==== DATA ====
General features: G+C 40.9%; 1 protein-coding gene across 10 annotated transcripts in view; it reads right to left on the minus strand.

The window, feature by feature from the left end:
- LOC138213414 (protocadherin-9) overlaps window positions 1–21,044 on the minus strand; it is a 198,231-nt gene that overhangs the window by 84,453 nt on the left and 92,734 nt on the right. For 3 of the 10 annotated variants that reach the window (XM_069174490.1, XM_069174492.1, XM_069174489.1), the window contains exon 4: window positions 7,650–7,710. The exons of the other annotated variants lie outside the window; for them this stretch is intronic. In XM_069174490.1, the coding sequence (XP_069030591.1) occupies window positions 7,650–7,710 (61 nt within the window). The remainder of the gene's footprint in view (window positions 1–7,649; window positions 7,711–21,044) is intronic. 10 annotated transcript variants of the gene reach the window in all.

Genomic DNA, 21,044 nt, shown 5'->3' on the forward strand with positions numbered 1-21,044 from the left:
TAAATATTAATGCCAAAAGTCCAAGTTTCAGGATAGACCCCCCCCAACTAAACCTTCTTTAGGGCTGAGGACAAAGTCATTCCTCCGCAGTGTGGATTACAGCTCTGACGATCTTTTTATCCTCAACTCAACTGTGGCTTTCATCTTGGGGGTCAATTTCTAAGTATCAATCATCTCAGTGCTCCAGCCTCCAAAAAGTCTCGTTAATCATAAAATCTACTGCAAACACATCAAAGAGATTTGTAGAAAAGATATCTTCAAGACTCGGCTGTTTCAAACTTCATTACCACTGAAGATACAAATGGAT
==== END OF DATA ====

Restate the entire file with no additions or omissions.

General features: G+C 40.9%; 1 protein-coding gene across 10 annotated transcripts in view; it reads right to left on the minus strand.

The window, feature by feature from the left end:
- LOC138213414 (protocadherin-9) overlaps window positions 1–21,044 on the minus strand; it is a 198,231-nt gene that overhangs the window by 84,453 nt on the left and 92,734 nt on the right. For 3 of the 10 annotated variants that reach the window (XM_069174490.1, XM_069174492.1, XM_069174489.1), the window contains exon 4: window positions 7,650–7,710. The exons of the other annotated variants lie outside the window; for them this stretch is intronic. In XM_069174490.1, the coding sequence (XP_069030591.1) occupies window positions 7,650–7,710 (61 nt within the window). The remainder of the gene's footprint in view (window positions 1–7,649; window positions 7,711–21,044) is intronic. 10 annotated transcript variants of the gene reach the window in all.

Genomic DNA, 21,044 nt, shown 5'->3' on the forward strand with positions numbered 1-21,044 from the left:
TAAATATTAATGCCAAAAGTCCAAGTTTCAGGATAGACCCCCCCCAACTAAACCTTCTTTAGGGCTGAGGACAAAGTCATTCCTCCGCAGTGTGGATTACAGCTCTGACGATCTTTTTATCCTCAACTCAACTGTGGCTTTCATCTTGGGGGTCAATTTCTAAGTATCAATCATCTCAGTGCTCCAGCCTCCAAAAAGTCTCGTTAATCATAAAATCTACTGCAAACACATCAAAGAGATTTGTAGAAAAGATATCTTCAAGACTCGGCTGTTTCAAACTTCATTACCACTGAAGATACAAATGGAT